prerogative was our Word of the Day on 12/22/2007. Hear the podcast!
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Examples of prerogative in a Sentence
- That sense that the future may not last for long is often assumed to be a prerogative of youth, the dialectical complement of another misconception the young are noted for—the conviction that they are immortal. —Thomas M. Disch, Atlantic, February 1992
- More important than any of this, he offered himself as an incarnation of constitutional propriety so that, temperamentally stubborn, he was careful never to exceed the limits of a prerogative overexploited by the later Stuarts. —Simon Schama, The Embarrassment of Riches, 1988
- The secularization of the Presidency is indispensable for the reassertion of congressional and popular prerogative. —Arthur M. Schlesinger, Jr., The Cycles of American History, 1986
If you'd rather sell the tickets than use them, that's your prerogative.
It's a writer's prerogative to decide the fate of her characters.
Recent Examples of prerogative from the Web
But hey, that’s his prerogative. There are rules obligating players speak with the media.
In the end, the selections are the prerogative of the chair.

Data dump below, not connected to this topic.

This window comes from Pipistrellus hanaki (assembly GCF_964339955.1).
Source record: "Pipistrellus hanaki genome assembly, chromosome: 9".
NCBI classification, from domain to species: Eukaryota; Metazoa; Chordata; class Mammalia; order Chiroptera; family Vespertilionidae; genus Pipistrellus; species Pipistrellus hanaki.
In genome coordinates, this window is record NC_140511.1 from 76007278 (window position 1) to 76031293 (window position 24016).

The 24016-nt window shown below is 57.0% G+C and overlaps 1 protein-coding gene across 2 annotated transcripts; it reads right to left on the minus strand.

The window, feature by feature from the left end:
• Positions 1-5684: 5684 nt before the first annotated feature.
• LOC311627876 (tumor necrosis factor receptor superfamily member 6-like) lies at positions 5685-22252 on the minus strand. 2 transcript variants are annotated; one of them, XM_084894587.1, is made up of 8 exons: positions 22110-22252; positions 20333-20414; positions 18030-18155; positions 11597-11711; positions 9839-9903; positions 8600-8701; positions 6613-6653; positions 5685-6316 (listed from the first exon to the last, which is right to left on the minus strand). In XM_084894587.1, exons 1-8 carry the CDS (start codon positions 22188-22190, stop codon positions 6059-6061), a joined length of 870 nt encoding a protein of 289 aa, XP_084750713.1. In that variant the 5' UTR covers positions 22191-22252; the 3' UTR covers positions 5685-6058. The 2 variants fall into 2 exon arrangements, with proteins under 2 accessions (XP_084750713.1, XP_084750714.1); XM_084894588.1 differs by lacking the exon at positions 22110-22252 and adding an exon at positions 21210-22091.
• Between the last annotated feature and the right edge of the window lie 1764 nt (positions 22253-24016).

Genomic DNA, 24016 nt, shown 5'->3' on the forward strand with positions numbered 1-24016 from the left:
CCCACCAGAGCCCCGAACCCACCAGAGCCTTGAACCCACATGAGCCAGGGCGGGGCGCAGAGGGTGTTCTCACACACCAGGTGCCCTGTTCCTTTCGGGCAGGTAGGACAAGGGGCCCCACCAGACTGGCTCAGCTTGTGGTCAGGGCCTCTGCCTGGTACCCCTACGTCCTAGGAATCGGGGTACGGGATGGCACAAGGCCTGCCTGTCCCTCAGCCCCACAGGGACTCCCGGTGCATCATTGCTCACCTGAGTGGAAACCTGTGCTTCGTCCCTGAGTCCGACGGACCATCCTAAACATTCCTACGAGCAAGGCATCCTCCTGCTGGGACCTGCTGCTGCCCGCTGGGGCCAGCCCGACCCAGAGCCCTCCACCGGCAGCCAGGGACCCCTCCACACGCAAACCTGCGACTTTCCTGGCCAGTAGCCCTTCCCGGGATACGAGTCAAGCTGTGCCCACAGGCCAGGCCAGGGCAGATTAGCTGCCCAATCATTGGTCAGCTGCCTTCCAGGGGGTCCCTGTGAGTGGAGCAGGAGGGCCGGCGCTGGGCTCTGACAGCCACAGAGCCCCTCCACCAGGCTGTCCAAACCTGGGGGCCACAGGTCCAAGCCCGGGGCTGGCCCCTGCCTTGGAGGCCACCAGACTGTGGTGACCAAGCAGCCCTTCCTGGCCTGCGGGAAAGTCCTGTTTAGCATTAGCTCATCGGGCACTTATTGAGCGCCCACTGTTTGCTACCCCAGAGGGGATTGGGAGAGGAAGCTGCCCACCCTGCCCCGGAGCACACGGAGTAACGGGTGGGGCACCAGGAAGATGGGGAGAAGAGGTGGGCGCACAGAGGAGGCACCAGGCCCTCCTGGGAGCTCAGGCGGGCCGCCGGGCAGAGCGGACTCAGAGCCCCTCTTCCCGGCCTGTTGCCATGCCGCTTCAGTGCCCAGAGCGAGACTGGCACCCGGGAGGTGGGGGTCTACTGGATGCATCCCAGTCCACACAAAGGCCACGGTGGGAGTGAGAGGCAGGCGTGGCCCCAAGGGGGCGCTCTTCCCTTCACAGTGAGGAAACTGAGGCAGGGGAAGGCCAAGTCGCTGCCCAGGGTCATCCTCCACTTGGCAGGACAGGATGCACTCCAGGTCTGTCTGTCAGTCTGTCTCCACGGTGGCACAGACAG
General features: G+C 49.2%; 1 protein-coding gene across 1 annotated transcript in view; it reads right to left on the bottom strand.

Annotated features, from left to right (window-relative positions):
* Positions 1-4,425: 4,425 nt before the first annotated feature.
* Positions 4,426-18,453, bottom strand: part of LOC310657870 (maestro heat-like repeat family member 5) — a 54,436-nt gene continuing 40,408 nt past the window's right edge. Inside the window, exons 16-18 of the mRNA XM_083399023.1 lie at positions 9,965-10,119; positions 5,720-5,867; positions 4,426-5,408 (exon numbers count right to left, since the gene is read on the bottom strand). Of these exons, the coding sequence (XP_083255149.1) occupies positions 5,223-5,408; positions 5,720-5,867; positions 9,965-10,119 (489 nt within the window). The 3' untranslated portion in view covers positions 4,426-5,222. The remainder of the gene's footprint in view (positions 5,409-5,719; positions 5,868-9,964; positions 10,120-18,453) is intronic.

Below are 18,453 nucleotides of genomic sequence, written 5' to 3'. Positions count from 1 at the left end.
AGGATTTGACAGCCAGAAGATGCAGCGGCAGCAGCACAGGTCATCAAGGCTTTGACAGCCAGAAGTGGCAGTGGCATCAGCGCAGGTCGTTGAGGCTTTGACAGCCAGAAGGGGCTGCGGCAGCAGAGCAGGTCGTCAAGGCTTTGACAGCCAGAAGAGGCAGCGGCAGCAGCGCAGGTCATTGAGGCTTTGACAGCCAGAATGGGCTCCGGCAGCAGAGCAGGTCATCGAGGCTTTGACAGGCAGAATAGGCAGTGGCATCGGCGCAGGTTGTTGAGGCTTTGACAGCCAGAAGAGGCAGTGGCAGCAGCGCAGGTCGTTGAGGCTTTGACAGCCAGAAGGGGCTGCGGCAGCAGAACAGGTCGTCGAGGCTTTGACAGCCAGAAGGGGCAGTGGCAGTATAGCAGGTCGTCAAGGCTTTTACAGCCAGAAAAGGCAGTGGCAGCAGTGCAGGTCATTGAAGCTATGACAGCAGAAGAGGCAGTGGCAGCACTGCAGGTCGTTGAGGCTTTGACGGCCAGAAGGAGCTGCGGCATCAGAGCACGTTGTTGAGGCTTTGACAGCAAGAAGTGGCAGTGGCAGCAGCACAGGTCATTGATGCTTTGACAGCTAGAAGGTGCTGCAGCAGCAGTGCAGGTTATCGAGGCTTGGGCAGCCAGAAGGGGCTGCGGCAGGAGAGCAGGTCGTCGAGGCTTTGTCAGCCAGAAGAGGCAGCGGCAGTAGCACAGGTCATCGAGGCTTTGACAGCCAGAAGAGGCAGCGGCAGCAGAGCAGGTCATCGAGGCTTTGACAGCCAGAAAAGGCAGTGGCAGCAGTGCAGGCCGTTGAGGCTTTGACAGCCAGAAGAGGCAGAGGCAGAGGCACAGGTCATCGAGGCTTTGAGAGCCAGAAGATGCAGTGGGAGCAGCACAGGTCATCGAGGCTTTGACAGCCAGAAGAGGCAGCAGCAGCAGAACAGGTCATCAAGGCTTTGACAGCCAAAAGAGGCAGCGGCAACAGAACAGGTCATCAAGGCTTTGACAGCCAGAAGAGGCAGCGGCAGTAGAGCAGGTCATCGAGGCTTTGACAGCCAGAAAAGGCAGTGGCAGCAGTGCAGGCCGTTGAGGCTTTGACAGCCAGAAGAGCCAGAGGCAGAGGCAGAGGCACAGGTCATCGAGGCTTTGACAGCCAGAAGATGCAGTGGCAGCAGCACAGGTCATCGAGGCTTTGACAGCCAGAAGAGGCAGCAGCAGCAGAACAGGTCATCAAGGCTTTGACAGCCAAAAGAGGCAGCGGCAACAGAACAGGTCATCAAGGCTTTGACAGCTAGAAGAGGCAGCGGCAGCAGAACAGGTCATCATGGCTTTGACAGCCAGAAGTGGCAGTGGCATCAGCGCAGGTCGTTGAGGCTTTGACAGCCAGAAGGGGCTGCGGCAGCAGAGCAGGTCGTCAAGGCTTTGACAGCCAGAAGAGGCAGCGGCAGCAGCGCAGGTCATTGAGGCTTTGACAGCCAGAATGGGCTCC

My role as the last surviving detective grants me the prerogatives of rank and the duty to ascribe epitaph.
And why have so many women begun to feel entitled to the kind of behavior long accepted (albeit disapprovingly) as a male prerogative?
Few questioned the prerogative of the tsar to banish a rebellious underling.
Baumbach’s quasi-autobiographical premise simply reflects narcissism, privilege, and social prerogative in full force.
Most of the Republicans in Congress have little experience in crafting serious legislation, never mind asserting their first-branch prerogatives.
Some clients insist on saving for college and that is their prerogative.
These example sentences are selected automatically from various online news sources to reflect current usage of the word 'prerogative.' Views expressed in the examples do not represent the opinion of Merriam-Webster or its editors. Send us feedback.
Did You Know?
In ancient Rome, voting at legal assemblies was done by group, with the majority in a group determining its vote. The group chosen to vote first on an issue was called the "praerogativa" (that term traces to a verb meaning "to ask for an opinion before another"). Because the first vote was considered to be of great importance, Latin speakers also used the noun "praerogativa" to mean "preference" and later "privilege." As "praerogativa" passed through Anglo-French and Middle English, its spelling shifted to create the noun we know today.
Origin and Etymology of prerogative
First Known Use: 15th centurySee Words from the same year
PREROGATIVE Defined for English Language Learners
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